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Sound of Green: Fueling the future with green hydrogen

There’s no doubt that renewable energy has been and continues to be our most important vehicle in the global green transition. Around the world, wind turbines and solar cells are increasingly powering our everyday lives - from heat pumps to electric vehicles, the need for clean energy is on the rise now more than ever.
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23 November 2023

White paper: Green hydrogen is Danish hydrogen

Get a full overview on how hydrogen can produce green fuels for transport and industry, create value for electricity supply and the electricity grid, and deliver heat for district heating – provided the input is green energy.

Discover the white paper

In the late 1800s, the Danish physicist Poul la Cour developed some of the earliest functional wind turbines for electricity generation. His work laid the foundation for Denmark’s now well known legacy as a wind power nation. But there’s a hidden gem in his story, a part of his experimentation that’s now resurfacing as a vital piece of the clean energy puzzle. Because he didn’t stop at the question of how to create renewable energy. He also asked how that energy could be stored and used as fuel. And as it turns out, those questions have never been more relevant than today. 

In this episode, we explore why green hydrogen and power-to-x is a natural next step in the journey towards a future powered by renewable energy:

Using green power to split water into oxygen and hydrogen, the process called electrolysis is exactly what Danish physicist Poul la Cour did back in the late 1800s when he was trying to figure out how to effectively store and utilize the excess energy created by his wind turbines. As a fuel, green hydrogen is completely free of harmful emissions and can be used both in its pure form or as a building block in further refining processes.

First, it’s important to say that we always support direct electrification wherever possible, as it is the most efficient pathway to decarbonization. However, the reality is that not all sectors can be easily electrified. Heavy industries, like steel manufacturing and chemical production, as well as heavy transport of shipping and aviation account for roughly 30% of global greenhouse gas emissions. For these sectors you need an alternative fuel.

When we talk about power-to-x, we like to tell people that it is the bridge between wind and solar, and the low carbon and e-fuels needed to replace the fossil fuels.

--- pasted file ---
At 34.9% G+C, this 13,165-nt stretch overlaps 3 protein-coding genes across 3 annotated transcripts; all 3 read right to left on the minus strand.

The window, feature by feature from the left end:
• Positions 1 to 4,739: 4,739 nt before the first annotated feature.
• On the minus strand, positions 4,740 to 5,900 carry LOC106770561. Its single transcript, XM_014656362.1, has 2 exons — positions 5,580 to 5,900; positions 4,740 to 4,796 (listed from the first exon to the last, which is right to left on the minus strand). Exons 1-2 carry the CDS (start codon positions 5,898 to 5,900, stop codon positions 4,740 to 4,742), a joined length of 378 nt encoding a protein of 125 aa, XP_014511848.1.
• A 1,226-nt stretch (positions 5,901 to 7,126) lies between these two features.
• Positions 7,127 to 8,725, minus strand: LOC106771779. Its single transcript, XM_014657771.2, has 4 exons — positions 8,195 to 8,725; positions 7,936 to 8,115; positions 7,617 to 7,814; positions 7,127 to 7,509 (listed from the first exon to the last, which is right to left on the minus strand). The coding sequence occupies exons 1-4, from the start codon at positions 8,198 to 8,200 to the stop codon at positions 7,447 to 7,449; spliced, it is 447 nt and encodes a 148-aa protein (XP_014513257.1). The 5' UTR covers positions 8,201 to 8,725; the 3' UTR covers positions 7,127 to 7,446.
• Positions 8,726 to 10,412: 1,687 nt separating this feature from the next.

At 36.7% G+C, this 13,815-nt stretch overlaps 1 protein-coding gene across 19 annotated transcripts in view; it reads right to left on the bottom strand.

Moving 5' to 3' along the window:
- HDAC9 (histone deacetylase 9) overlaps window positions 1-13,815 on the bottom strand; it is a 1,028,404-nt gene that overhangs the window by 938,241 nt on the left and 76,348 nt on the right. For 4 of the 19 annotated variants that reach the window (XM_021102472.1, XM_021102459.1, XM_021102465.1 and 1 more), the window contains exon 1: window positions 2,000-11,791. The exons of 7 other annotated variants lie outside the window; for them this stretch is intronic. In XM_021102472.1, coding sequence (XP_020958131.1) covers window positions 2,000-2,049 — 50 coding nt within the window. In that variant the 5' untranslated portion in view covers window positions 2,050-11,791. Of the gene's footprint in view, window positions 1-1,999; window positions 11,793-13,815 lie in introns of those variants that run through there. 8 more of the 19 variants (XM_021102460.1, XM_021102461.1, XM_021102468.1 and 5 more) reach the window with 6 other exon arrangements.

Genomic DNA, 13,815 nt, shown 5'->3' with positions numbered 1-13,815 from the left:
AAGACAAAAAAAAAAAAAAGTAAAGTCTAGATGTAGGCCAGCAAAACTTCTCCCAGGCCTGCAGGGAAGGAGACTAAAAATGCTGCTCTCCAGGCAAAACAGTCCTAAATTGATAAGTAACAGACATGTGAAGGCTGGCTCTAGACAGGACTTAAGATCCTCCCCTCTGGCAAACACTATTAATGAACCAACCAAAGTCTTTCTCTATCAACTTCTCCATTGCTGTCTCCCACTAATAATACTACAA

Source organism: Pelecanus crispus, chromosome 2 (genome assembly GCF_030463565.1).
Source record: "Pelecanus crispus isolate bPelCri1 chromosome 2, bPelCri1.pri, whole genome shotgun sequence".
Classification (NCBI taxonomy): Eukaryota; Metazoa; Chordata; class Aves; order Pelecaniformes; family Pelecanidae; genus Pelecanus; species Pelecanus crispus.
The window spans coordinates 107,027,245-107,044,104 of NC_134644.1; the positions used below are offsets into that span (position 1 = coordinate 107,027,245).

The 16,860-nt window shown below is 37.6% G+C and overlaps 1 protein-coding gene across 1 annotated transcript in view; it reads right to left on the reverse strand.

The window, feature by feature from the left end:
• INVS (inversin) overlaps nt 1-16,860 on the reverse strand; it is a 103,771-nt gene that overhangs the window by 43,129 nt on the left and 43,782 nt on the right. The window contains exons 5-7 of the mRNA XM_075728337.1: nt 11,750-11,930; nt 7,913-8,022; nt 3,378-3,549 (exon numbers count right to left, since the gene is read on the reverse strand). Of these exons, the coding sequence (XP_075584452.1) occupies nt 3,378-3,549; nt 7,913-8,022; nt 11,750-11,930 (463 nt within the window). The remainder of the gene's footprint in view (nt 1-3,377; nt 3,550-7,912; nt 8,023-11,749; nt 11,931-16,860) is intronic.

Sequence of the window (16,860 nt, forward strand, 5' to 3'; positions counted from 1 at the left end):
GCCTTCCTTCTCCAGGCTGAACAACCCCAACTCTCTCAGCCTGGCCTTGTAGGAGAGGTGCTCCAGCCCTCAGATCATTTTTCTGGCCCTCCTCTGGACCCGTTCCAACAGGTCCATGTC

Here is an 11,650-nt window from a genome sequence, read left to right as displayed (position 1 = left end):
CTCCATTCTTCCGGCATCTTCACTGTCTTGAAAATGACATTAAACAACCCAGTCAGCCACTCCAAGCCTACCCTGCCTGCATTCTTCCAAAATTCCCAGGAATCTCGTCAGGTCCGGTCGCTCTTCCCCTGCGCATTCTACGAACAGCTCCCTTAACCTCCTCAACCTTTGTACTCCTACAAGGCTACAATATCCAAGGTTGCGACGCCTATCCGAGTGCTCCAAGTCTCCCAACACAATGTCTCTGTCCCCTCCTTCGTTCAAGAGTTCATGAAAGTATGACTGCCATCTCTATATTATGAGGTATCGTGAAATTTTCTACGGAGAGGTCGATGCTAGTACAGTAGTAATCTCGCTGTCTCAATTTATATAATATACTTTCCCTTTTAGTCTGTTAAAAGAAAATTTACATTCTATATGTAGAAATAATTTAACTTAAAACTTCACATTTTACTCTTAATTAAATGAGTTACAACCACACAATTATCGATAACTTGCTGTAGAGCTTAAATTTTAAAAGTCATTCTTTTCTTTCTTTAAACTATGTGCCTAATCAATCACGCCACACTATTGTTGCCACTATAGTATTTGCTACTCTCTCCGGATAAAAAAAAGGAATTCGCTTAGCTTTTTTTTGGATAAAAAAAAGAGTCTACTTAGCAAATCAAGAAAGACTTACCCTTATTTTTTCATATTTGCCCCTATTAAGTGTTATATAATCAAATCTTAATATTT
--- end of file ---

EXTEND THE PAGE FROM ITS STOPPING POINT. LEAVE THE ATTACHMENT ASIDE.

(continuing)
Therese Bording Hermann, Director of EU public affairs at Topsoe

Therese Bording Hermann is the director of EU public affairs and regulatory affairs at Topsoe, one of many Danish companies currently working hard to make the production of these green fuels a reality. And like she says, making it happen could help bring about crucial emission reductions globally.

So, what exactly are green fuels, and how do we make them? The short answer is that we take the energy from our renewable sources and use it to power chemical processes that give us carbon-free building blocks to produce fuels with. This is what is also known as power-to-x, as Eva Ravn, Chief Advisor on Power-to-X at Ramboll explains:

Power-to-x is a set of technologies that transform green power from wind, solar and hydropower into some substance X, and that X is an energy carrier. It can be hydrogen, it can be liquid fuels like methanol or ammonia. So power-to-x is how we utilize the green power into a substance with energy that we need for the green energy transition.

I realized at some point that if we want to continue flying and shipping, then we need a new artificial synthetic fuel. It’s fascinating that it can be made from the splitting of water. It’s the electrolysis and then combined with CO2 source or nitrogen from the air to form this liquid fuel that then can play the role that oil and gas used to play.

Eva Ravn Nielsen, Chief Advisor on power-to-x at Ramboll

The energy crises of the past few years have only highlighted the need for independent, integrated and diversified energy systems. Both in Denmark and in Europe the goals for the build out of renewable energy have been accelerated with numerous declarations like the Esbjerg Declaration. And increasingly these ambitions are being coupled with goals and strategies for electrolyser capacity and green hydrogen production. 

I think, for me as well as for everybody else, it has been clear that this has huge geopolitical impacts as well.  This is about security of supply. This is about ensuring that we can actually both save the planet in a climate sense that is, of course, extremely important, but also that we can create independent energy systems. That will enable us to produce the fuels and the components for other parts of our production value chain we need based on renewables, and thereby ensuring diversification and the security of supply.

Tejst Laustsen Jensen, CEO at Hydrogen Denmark

 

The above excerpt is from our episode discussing power-to-x and green hydrogen. To listen to the episode in its entirety, visit your preferred podcast app or click below:

We want to give special thanks to Therese Bording Hermann from Topsoe, Eva Ravn Nielsen from Ramboll and Tejs Lauststen Jensen from Hydrogen Denmark

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